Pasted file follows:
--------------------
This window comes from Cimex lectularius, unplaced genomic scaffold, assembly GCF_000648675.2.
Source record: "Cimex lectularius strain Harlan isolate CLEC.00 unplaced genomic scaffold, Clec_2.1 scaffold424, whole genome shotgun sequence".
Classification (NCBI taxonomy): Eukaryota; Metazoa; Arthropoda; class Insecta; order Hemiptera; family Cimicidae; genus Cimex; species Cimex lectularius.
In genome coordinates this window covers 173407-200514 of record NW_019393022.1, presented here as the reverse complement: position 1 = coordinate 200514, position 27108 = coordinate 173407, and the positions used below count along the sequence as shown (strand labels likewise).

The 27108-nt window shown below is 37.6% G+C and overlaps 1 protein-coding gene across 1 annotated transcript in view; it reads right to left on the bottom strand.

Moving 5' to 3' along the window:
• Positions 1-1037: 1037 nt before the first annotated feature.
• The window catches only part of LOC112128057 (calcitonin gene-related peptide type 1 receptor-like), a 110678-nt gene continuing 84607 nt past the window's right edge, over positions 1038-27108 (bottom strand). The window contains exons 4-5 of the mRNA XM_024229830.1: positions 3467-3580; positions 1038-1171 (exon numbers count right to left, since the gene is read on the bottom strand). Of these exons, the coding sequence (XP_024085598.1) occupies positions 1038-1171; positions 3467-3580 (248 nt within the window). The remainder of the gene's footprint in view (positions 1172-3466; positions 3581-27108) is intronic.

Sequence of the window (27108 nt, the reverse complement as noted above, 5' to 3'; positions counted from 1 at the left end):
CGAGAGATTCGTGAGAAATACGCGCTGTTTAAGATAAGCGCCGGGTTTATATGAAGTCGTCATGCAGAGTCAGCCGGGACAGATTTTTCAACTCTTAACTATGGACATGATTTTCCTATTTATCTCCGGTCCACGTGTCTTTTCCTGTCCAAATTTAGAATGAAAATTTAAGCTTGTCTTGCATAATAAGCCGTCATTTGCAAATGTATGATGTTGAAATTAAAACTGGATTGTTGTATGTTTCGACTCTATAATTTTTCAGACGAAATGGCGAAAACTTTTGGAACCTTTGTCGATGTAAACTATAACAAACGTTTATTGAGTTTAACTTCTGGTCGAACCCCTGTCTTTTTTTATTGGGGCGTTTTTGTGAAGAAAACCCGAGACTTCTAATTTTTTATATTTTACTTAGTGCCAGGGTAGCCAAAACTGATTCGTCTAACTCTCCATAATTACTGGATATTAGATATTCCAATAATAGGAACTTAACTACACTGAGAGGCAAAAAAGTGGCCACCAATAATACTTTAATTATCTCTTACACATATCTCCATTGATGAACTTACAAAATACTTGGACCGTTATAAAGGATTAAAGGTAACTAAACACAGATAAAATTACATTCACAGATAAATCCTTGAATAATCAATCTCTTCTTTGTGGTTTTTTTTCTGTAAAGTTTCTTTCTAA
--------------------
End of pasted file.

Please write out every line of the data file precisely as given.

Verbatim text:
This window comes from Cimex lectularius, unplaced genomic scaffold, assembly GCF_000648675.2.
Source record: "Cimex lectularius strain Harlan isolate CLEC.00 unplaced genomic scaffold, Clec_2.1 scaffold424, whole genome shotgun sequence".
Classification (NCBI taxonomy): Eukaryota; Metazoa; Arthropoda; class Insecta; order Hemiptera; family Cimicidae; genus Cimex; species Cimex lectularius.
In genome coordinates this window covers 173407-200514 of record NW_019393022.1, presented here as the reverse complement: position 1 = coordinate 200514, position 27108 = coordinate 173407, and the positions used below count along the sequence as shown (strand labels likewise).

The 27108-nt window shown below is 37.6% G+C and overlaps 1 protein-coding gene across 1 annotated transcript in view; it reads right to left on the bottom strand.

Moving 5' to 3' along the window:
• Positions 1-1037: 1037 nt before the first annotated feature.
• The window catches only part of LOC112128057 (calcitonin gene-related peptide type 1 receptor-like), a 110678-nt gene continuing 84607 nt past the window's right edge, over positions 1038-27108 (bottom strand). The window contains exons 4-5 of the mRNA XM_024229830.1: positions 3467-3580; positions 1038-1171 (exon numbers count right to left, since the gene is read on the bottom strand). Of these exons, the coding sequence (XP_024085598.1) occupies positions 1038-1171; positions 3467-3580 (248 nt within the window). The remainder of the gene's footprint in view (positions 1172-3466; positions 3581-27108) is intronic.

Sequence of the window (27108 nt, the reverse complement as noted above, 5' to 3'; positions counted from 1 at the left end):
CGAGAGATTCGTGAGAAATACGCGCTGTTTAAGATAAGCGCCGGGTTTATATGAAGTCGTCATGCAGAGTCAGCCGGGACAGATTTTTCAACTCTTAACTATGGACATGATTTTCCTATTTATCTCCGGTCCACGTGTCTTTTCCTGTCCAAATTTAGAATGAAAATTTAAGCTTGTCTTGCATAATAAGCCGTCATTTGCAAATGTATGATGTTGAAATTAAAACTGGATTGTTGTATGTTTCGACTCTATAATTTTTCAGACGAAATGGCGAAAACTTTTGGAACCTTTGTCGATGTAAACTATAACAAACGTTTATTGAGTTTAACTTCTGGTCGAACCCCTGTCTTTTTTTATTGGGGCGTTTTTGTGAAGAAAACCCGAGACTTCTAATTTTTTATATTTTACTTAGTGCCAGGGTAGCCAAAACTGATTCGTCTAACTCTCCATAATTACTGGATATTAGATATTCCAATAATAGGAACTTAACTACACTGAGAGGCAAAAAAGTGGCCACCAATAATACTTTAATTATCTCTTACACATATCTCCATTGATGAACTTACAAAATACTTGGACCGTTATAAAGGATTAAAGGTAACTAAACACAGATAAAATTACATTCACAGATAAATCCTTGAATAATCAATCTCTTCTTTGTGGTTTTTTTTCTGTAAAGTTTCTTTCTAA